By Brian Metzler
There’s nothing better than the feeling of a light and fast performance trainer under your feet when you’re getting in peak shape for a goal race. But it’s also true when you’re just starting to run after a long break and you’re decidedly out of shape. That was me in December when I started running in the new Brooks Hyperion Max, an energetic training shoe with a hyper-responsive midsole. As part of my effort to regain my running fitness, I set out to run 30 days in a row – a modest but surprisingly difficult thing to do. I ran in the Hyperion Max often (when I was able to run on dry roads and bike paths in otherwise wintry Colorado) en route to reaching that goal and I have to give the shoe some of the credit. When I laced it up, I forced myself to run slightly faster paces than I was ready to do, and it made me feel fitter and faster than I actually was. Ultimately, that helped me to log a lot of miles that otherwise would have felt pretty bad and moved the needle on my fitness forward. Now that my streak is at 50 days and counting, I’ve started using the Hyperion Max for its intended purpose — running up-tempo workouts and faster long runs, and I love it even more!
What’s New: While this is a brand-new shoe from Brooks, it’s essentially a modified version of the high-end Brooks Hyperion Elite 3 long-distance racing shoe without a carbon-fiber propulsion plate. It has a similar midsole made from nitrogen-infused, lightweight DNA FLASH cushioning that returns energy (thanks in part to a rockered shape) and adapts to your stride. It also has a similar lightweight, supportive and breathable upper with the same heel-toe offset and similar weights.
Why It’s Great: It’s great because it has all the bells and whistles of a top-tier racing shoe, except for the carbon-fiber plate and lofty price tag. While plated shoes are a smart choice for race day, there are plenty of reasons you shouldn’t be wearing them very often in training. The extremely light Hyperion Max is comfortable and cushy enough to wear for long runs and quick and agile enough for tempo runs, long intervals, fartleks and progressive long runs in which you drop your pace as the miles go by.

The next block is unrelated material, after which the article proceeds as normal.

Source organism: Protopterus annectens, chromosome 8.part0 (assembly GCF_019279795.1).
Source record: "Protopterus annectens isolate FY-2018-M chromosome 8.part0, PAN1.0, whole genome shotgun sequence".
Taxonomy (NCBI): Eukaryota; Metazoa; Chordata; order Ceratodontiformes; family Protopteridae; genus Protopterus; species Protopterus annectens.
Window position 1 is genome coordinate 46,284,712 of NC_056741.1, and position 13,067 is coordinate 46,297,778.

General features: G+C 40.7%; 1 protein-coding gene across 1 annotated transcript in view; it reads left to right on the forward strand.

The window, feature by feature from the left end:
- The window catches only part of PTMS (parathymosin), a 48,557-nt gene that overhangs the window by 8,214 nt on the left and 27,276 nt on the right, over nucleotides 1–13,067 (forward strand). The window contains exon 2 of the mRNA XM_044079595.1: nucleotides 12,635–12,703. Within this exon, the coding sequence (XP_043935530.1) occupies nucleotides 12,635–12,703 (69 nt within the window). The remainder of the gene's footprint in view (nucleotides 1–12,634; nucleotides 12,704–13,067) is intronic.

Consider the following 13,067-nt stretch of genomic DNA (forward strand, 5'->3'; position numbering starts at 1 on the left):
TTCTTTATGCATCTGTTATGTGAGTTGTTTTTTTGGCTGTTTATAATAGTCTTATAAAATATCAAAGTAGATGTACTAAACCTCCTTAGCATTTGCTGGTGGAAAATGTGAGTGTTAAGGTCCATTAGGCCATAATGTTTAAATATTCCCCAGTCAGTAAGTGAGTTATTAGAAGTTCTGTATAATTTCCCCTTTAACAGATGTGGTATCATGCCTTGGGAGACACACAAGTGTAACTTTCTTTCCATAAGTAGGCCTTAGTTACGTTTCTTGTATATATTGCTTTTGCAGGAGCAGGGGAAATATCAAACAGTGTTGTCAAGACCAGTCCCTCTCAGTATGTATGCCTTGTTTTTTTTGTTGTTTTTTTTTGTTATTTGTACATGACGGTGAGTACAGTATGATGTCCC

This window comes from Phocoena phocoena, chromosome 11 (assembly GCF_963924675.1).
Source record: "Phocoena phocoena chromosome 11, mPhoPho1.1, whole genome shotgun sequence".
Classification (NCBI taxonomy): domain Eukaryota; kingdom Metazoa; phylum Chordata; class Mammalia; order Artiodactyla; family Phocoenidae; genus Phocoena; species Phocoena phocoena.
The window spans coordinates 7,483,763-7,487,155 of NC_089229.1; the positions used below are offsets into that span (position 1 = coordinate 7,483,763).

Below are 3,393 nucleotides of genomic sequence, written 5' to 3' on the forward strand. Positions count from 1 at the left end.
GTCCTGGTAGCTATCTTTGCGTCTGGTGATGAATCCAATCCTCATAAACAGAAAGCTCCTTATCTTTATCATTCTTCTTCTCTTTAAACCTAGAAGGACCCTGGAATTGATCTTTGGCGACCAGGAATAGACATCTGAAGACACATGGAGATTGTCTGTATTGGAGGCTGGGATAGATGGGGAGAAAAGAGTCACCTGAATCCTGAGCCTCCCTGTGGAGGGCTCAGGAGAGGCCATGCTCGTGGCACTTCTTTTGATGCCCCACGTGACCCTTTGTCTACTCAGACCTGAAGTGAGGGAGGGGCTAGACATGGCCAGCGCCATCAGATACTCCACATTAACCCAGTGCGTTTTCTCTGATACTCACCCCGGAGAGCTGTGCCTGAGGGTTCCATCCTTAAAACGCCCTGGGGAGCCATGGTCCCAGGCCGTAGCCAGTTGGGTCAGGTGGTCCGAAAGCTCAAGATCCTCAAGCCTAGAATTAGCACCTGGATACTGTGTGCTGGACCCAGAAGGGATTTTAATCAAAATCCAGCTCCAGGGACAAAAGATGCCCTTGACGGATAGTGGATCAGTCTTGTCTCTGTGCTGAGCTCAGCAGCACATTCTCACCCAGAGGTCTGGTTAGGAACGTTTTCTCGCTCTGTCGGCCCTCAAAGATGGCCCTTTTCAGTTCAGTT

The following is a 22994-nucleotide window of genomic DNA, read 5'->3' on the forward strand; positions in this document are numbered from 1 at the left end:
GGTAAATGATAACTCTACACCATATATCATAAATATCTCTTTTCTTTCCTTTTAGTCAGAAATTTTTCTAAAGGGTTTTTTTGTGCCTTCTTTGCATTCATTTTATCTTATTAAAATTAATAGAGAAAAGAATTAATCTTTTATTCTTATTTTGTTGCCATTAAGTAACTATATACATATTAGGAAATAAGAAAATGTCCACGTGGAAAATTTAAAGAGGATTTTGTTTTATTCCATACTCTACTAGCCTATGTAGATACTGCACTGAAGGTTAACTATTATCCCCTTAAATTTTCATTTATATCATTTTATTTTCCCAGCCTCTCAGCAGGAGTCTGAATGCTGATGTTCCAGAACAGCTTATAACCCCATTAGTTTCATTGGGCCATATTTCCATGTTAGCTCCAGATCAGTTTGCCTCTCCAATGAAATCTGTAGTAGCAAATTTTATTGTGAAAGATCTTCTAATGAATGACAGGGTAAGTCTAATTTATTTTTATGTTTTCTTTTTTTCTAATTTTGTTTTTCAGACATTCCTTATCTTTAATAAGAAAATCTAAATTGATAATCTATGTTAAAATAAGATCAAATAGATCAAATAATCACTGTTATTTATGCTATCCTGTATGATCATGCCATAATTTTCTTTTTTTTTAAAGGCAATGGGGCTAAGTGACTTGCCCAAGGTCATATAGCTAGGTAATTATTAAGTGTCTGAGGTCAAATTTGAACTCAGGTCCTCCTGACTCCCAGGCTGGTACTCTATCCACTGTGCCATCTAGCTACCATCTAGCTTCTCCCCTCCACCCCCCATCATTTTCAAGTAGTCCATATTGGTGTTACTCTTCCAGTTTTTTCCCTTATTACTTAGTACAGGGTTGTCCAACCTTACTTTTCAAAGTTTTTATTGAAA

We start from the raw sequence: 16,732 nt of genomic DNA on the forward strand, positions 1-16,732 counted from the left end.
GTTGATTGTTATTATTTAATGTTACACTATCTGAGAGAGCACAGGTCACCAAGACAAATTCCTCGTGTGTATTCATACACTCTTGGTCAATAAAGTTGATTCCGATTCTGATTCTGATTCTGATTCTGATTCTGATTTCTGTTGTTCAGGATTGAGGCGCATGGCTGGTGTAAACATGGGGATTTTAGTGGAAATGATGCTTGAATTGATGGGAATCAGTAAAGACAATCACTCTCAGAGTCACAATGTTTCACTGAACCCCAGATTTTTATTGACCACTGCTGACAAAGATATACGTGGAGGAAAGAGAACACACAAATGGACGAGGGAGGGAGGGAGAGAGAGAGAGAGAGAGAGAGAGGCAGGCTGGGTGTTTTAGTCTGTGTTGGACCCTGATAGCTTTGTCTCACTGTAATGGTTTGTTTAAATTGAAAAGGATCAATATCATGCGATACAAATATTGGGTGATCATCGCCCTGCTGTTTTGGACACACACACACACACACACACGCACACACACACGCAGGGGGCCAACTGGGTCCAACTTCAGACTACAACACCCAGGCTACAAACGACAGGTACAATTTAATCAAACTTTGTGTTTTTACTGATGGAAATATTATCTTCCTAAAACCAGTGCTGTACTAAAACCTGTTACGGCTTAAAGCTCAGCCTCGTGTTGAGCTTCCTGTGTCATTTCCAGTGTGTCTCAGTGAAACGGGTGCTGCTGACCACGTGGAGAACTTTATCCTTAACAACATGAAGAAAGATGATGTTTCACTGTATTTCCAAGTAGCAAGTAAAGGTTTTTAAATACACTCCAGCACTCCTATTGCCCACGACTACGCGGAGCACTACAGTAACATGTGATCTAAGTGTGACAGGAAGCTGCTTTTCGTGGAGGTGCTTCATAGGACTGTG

Fit-Feel-Ride: The fit of the Hyperion Max is true to size, but it has a low-volume interior without too much wiggle room in the toe box. It fits like a glove! It’s not snug enough that I would go up a half size, but it’s close. (That might just be the wear-test sample I have been running in, so it would be best to try it before you buy it.) The step-in feel is soft, but not overly plush with minimal padding in the tongue and ankle collar. The tongue isn’t gusseted, but it lays down nicely over the top of the foot and thinner edges provide a compact feeling that coincide with the snug feeling of the upper once it is laced up. Once I was out running in it, the shoe felt a bit firm at slower paces as the DNA FLASH midsole didn’t compress very easily. But once I started running at faster paces (let’s say sub-8-minute pace down to about 5:30 pace), it answered the bell and felt extremely resilient. It’s not a bouncy ride, but instead more of a snappy, rolling and responsive ride, ideal for quick-cadence stride turnover.
Why You’ll Love It: If you’re training for a half marathon or marathon this year, the Brooks Hyperion Max would be a great training shoe to complement the shoe you use for easy recovery runs. It will help you get through harder, faster workouts and it will ease the fatigue of your long runs. Plus, it’s a shoe with a lot of cushioning, which is always a good combination in my book.
Brooks Hyperion Max
Weights: 6.7 oz. (women’s 8), 7.5 oz. (men’s 9)
Heel-Toe Offset: 8mm heel-toe drop (34mm in the heel, 26mm in the forefoot)
Pro: The Hyperion Max is a versatile shoe, one you could use for a variety of training runs, but also one that you could race in for a 5K, 10K or half marathon. It’s not as fast or energetic as a carbon-plated racing shoe (and not as cushy either), but if you want to save some money or don’t have the luxury of owning a large quiver of shoes, this one is a good multitasker that offers a lot of bang for the buck. In essence, the slightly firmer foam and rockered geometry provides some of the snappy, propulsiveness that a plate does in a much more expensive racing shoe.
Con: As good as this shoe is, it actually feels average at slower speeds. The configuration of the DNA FLASH is firmer than a lot of midsole compounds (at least as it is in this shoe), and that makes it feel stark at moderate to slower paces, and especially at recovery pace.